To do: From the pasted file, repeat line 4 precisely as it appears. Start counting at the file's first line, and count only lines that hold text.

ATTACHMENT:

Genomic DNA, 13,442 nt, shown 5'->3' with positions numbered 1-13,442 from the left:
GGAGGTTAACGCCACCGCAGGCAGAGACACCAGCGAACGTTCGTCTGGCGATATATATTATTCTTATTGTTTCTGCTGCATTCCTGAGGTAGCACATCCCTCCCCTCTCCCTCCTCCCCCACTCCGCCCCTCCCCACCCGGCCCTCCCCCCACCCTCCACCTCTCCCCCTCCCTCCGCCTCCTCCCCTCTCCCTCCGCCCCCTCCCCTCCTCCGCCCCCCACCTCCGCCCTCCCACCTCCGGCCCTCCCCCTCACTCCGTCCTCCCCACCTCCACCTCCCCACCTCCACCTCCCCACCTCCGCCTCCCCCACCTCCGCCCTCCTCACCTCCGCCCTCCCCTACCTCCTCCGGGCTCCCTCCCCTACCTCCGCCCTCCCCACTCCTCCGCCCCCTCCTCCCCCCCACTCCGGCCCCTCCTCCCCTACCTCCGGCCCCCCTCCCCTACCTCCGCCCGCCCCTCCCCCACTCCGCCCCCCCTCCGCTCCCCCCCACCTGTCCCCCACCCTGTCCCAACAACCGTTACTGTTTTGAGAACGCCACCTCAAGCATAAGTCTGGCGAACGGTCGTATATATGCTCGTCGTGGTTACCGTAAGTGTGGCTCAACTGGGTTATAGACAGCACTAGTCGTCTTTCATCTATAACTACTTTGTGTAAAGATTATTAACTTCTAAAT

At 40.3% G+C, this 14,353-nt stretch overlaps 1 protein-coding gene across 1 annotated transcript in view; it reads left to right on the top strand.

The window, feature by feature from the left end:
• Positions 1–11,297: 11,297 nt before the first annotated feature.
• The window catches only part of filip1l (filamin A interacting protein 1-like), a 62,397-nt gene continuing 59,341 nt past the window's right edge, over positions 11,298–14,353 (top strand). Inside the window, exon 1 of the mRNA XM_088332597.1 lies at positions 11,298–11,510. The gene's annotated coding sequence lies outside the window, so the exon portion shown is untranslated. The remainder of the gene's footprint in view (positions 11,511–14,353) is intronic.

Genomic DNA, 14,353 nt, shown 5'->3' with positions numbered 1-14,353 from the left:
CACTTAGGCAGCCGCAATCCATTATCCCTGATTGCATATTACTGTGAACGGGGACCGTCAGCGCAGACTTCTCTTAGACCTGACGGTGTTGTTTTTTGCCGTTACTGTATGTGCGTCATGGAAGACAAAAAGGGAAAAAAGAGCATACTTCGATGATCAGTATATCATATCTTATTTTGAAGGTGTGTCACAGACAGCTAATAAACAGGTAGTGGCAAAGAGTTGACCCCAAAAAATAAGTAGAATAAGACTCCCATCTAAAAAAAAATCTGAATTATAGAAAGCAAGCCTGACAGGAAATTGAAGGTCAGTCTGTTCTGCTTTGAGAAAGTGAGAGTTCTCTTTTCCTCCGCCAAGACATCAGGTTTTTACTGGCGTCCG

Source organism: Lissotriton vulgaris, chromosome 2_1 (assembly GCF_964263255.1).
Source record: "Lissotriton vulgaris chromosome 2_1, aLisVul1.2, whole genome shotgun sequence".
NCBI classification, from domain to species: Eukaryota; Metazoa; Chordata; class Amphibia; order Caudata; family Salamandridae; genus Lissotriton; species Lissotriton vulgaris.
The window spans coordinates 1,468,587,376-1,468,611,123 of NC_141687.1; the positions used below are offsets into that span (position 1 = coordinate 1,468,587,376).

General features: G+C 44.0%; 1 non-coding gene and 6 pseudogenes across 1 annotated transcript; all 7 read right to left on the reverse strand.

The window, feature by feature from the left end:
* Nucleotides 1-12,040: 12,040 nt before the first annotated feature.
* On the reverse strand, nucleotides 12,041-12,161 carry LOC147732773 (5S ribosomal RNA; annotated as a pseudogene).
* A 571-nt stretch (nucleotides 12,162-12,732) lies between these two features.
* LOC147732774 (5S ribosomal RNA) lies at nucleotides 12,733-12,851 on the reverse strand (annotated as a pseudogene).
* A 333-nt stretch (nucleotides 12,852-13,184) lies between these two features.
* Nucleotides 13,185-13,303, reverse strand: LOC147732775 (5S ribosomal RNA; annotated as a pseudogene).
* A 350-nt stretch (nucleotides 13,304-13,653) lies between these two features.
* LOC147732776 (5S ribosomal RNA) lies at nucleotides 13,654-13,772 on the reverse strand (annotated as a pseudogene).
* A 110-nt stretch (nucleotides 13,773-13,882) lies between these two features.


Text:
The window, feature by feature from the left end: